Asia Cup Asia Cup 2018: Pakistan vs Hong Kong match preview | Tournament minnows up against favourites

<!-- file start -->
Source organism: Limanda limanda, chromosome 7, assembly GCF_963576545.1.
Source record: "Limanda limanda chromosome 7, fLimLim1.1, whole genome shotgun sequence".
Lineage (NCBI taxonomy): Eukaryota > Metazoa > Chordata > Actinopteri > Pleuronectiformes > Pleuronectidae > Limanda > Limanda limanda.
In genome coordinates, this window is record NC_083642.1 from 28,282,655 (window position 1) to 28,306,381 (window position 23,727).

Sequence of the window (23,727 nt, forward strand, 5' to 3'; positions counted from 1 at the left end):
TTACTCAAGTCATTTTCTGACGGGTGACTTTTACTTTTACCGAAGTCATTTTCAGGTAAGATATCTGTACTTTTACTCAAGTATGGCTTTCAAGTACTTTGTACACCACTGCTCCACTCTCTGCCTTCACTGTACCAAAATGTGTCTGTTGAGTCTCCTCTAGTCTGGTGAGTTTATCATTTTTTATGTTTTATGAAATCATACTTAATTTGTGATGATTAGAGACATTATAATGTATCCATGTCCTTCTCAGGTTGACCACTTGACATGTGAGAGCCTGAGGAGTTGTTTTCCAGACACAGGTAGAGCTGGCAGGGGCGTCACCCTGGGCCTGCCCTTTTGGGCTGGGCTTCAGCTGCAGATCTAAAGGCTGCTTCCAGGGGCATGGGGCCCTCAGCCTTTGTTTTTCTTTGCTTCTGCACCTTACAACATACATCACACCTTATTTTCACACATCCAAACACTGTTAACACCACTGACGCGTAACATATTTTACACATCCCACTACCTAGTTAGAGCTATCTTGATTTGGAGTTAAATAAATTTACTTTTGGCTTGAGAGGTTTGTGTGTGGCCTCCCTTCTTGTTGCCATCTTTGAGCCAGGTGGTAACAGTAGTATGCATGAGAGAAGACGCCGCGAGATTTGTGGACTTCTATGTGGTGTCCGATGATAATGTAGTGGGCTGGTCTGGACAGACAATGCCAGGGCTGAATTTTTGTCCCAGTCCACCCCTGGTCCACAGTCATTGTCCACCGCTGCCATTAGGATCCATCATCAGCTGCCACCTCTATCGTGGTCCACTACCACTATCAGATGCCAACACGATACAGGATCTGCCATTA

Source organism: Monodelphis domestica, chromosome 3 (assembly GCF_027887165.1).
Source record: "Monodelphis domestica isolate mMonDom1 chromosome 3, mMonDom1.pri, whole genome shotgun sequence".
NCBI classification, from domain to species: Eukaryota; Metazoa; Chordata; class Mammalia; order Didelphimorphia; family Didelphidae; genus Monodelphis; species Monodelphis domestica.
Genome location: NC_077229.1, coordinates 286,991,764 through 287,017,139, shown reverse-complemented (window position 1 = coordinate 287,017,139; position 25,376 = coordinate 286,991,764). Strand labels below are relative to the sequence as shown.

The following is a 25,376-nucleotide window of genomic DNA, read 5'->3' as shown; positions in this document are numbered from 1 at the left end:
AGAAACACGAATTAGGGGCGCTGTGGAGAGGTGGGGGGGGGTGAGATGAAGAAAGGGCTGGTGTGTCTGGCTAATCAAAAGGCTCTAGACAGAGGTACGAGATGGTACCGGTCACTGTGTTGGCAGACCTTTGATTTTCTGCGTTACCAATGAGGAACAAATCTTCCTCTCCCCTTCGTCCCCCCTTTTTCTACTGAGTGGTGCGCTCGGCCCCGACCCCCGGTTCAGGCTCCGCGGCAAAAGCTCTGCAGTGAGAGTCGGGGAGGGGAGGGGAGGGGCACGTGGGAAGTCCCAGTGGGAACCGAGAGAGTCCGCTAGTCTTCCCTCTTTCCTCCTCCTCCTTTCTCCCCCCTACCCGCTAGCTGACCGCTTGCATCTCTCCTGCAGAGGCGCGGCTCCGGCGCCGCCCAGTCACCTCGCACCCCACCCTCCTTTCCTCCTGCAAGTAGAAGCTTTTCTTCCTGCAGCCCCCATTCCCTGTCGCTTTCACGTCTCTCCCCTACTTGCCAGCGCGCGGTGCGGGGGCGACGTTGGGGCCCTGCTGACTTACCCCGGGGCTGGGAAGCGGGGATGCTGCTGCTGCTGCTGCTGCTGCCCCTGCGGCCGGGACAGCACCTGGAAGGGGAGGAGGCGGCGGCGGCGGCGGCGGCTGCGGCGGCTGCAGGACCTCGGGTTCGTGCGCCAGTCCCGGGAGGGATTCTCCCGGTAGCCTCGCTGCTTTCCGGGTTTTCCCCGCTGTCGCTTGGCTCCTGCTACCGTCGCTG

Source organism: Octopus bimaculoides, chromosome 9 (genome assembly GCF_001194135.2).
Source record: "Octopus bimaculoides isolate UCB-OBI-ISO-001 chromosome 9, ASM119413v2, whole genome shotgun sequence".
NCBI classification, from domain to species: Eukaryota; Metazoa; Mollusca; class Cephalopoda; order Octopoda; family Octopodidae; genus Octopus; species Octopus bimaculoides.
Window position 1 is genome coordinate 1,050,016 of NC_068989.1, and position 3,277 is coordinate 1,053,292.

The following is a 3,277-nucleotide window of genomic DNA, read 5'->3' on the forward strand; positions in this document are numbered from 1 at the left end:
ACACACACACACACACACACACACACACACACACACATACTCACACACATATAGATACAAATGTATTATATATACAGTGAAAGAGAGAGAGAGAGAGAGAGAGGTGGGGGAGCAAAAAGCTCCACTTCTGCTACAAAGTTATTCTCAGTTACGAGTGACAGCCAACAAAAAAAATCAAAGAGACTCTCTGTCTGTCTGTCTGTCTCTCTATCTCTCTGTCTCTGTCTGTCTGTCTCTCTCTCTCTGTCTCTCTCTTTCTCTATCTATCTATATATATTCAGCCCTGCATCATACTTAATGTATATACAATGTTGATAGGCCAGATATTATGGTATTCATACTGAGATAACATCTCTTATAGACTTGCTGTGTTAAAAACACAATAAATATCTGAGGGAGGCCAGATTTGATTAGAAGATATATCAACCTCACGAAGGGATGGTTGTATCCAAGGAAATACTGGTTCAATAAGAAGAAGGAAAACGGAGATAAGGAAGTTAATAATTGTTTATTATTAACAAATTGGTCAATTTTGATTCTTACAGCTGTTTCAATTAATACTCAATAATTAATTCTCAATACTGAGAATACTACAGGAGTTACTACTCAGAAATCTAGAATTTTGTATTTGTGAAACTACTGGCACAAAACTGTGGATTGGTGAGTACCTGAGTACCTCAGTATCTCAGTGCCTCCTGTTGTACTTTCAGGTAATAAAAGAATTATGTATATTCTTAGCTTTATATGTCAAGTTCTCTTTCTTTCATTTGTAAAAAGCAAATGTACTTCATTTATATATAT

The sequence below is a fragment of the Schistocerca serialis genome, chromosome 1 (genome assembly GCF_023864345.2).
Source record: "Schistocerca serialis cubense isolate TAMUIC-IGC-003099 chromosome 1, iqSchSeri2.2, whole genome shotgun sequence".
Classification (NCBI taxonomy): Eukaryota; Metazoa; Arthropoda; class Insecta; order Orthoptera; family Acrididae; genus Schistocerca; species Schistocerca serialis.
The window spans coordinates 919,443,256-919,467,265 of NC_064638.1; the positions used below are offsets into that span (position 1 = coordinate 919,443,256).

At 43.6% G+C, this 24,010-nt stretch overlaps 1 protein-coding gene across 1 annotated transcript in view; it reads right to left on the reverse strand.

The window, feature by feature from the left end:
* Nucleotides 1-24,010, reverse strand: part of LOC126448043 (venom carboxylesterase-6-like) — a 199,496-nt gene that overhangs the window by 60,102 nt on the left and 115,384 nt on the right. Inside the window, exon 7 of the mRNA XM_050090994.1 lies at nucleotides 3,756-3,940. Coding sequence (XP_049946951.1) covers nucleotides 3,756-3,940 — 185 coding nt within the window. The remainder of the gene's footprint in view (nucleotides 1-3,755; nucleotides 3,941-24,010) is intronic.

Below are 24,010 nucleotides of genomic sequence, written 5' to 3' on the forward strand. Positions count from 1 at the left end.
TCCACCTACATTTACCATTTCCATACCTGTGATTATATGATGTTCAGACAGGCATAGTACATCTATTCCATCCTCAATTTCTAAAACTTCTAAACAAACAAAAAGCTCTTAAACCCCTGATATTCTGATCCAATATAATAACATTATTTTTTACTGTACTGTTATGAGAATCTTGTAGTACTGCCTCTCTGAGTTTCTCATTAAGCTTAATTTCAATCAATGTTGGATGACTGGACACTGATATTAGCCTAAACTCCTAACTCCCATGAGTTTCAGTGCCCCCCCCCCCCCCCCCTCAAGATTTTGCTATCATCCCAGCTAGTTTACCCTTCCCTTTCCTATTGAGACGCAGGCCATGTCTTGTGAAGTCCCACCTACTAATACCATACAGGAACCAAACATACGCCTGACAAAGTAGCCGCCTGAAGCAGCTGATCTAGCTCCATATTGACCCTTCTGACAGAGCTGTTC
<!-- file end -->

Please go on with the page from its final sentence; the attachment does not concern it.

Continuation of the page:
first_img For all the Latest Sports News News, Asia Cup News, Download News Nation Android and iOS Mobile Apps. New Delhi: The second fixture of the Asia Cup between Pakistan and Hong Kong is set to take place on Sunday, September 16 (today) at the Dubai International Cricket Stadium. Favourites and two-time Asia Cup holders, Pakistan will kick-off their tournament against Hong Kong, a team that they should have no difficulty in beating. Their last encounter was in the 2008 Asia Cup when Pakistan put on 288/9 in their 50 overs and then went on to bundle Hong Kong out for 133 in just 38 overs to win comprehensively by 155 runs.With the political tensions between India and Pakistan causing the tournament to be switched from India to the UAE, Pakistan may fancy their chances of claiming a third crown.ALSO READ: Bangladesh vs Sri Lanka | Mushfiqur’s brilliant ton help Tigers winPakistan last won the Asia Cup back in 2012 when it was held in Bangladesh and have since been playing most of their matches in the UAE since the attack on the Sri Lankan team back in 2009, so the team should know the conditions better than most.This will be Hong Kong’s third Asia Cup appearance and their first in ten years after competing in the 2008 edition when they lost both games – they also lost both in 2004.Hong Kong have had a real up and down year after first losing their ODI status at the start of the year during the World Cup qualifiers, before managing to recover and claim the last spot for this year’s Asia Cup after beating hosts UAE in the qualifier final.ALSO READ: WATCH: Inzamam-ul-Haq attacks Indian fan for calling him aloo, motuExpect that winless streak to continue here and the next game when they play India. But both these ODIs will be counted as full internationals and a good performance could help the nation reclaim their full ODI status.Players to watch: Fakhar Zaman is Pakistan’s most inform batsman at the moment and currently averages 76.07 with the bat with a strike rate of over 100.00.Nadeem Ahmed is currently the leading wicket-taker for Hong Kong and his left-arm spin will play an important part in Hong Hong’s bowling attack. He has best figures of 4/26 and has taken 38 wickets in his 23 matches so far.Stat attack: Pakistan and Hong Kong have played two ODIs with Pakistan winning both.With Mohammed Hafeez out the Asia Cup, Shoaib Malik is the leading run scorer playing in this tournament at the Dubai International Stadium with 187 runs from five matches.Hong Kong have only ever won one ODI game versus a full member nation, and that was against Afghanistan this year! last_img read more